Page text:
In the northeast corner of the Texas State Cemetery, in a plot far removed from the other graves, rest the remains of Antonio Briones, a Mexican immigrant who fought on the Union side during the Civil War. Briones was a private in the 1st Texas Cavalry, a unit organized by the reviled Yankee general and future Reconstruction governor of Texas, Edmund J. Davis, who is buried in a busier, older part of the cemetery. Briones died in 1938, but he wasn’t buried here until 1999, following a request by his great-great-grandson. He is the last of the Union soldiers to be so honored: Several dozen of them were here until the 1890’s, when the federal government dug them up and moved them to Fort Sam Houston, apparently with little resistance from the cemetery’s governing body. Today there is just Briones, Davis, and one other poor Yankee, which is still three too many for some Texans. Contrast Briones’s lonely grave with the 2,200 white headstones of Confederate veterans and some of their wives on the opposite side of the grounds, and you begin to understand the unique, not to say schizophrenic, history of Texas.
This is not exactly the lesson that the late lieutenant governor Bob Bullock had in mind in the mid-nineties, when he ramrodded a long-overdue renovation of the Austin cemetery. Bullock loved everything about Texas, living or dead, but the cemetery engaged his deepest passions. He used to climb over the fence at night and talk to the tombstones. Now he’s a permanent resident, buried behind Stephen F. Austin and between the graves of Stephen Williams, one of two veterans of the American Revolution, and Edward Burleson, a Republic of Texas general and Indian killer who was the cemetery’s first occupant, in 1851. Bullock dreamed that a revitalized cemetery would become a tourist destination, sacred ground with the allure of the Alamo and the Capitol, where schoolchildren strolling among the graves of fallen heroes would learn more than they ever could in a classroom. And so it came to be, though the lessons don’t always conform to orthodoxy and, in a twist of fate that might have pleased a contrarian such as Bullock, can be absorbed more compellingly at the nearby Bob Bullock Texas State History Museum, which opened in 2001, two years after his death.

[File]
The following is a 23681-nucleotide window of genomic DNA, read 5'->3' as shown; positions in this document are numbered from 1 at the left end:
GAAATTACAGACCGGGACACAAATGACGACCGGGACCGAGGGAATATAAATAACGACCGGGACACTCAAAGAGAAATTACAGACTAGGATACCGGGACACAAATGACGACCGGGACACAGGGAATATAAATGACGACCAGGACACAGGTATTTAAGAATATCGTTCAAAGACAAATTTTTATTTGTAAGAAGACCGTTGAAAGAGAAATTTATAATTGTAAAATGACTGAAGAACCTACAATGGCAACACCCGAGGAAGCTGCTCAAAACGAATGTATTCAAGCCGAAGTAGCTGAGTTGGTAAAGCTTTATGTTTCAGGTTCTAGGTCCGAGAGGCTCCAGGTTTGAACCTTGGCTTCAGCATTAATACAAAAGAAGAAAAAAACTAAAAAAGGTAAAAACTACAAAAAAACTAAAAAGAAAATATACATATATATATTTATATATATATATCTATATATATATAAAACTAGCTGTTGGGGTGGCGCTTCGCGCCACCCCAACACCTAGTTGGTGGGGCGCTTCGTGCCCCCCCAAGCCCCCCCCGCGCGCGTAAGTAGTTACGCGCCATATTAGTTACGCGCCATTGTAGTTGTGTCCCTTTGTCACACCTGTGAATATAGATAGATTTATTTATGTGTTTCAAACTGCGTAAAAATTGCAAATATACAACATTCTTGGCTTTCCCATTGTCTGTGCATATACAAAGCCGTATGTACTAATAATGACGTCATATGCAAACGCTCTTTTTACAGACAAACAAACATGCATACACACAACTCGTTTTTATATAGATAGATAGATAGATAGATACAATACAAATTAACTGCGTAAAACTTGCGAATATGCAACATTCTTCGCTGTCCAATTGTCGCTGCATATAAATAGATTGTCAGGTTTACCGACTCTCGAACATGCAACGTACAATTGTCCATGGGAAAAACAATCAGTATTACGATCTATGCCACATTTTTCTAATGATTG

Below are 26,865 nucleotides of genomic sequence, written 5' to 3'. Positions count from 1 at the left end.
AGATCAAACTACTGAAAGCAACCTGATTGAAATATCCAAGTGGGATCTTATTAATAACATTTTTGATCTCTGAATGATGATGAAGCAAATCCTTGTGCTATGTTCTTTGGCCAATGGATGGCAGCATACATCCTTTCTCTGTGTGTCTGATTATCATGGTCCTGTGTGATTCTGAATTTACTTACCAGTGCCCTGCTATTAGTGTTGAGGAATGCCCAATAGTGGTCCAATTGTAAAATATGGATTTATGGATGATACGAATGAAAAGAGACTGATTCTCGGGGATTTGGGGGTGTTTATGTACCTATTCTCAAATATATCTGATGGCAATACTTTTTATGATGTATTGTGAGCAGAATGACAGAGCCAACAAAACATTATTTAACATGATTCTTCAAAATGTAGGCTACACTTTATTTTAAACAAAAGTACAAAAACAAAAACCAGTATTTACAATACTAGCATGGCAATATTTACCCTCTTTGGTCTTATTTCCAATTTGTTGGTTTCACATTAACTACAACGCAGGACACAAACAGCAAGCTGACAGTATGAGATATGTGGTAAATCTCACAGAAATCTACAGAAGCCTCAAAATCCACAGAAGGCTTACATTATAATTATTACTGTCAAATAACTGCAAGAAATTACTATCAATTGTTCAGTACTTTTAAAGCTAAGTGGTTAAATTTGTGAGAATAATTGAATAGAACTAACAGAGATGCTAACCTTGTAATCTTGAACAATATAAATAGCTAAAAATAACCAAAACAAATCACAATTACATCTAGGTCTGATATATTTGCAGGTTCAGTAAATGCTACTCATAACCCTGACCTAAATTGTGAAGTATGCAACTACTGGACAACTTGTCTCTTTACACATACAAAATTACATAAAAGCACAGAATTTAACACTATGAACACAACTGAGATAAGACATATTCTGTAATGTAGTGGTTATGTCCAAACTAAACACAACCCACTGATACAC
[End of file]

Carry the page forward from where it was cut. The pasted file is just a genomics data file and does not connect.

Nevertheless, the cemetery is a walk through time, a place that reveals all that is great, courageous, tragic, pompous, and absurd about Texas, its living spirit, if you will. In its early days, the guidelines for who was eligible for burial were vague: Generally, it was limited to those who had held statewide office or had been granted a governor’s proclamation or named in a concurrent resolution by the Legislature. Later it welcomed Confederate veterans who moved here because the state had promised to house, feed, and finally bury them. Until 1997, when the Legislature expanded the list to include those who had contributed to the arts and culture, its occupants were mostly statesmen like Austin or warriors like Burleson.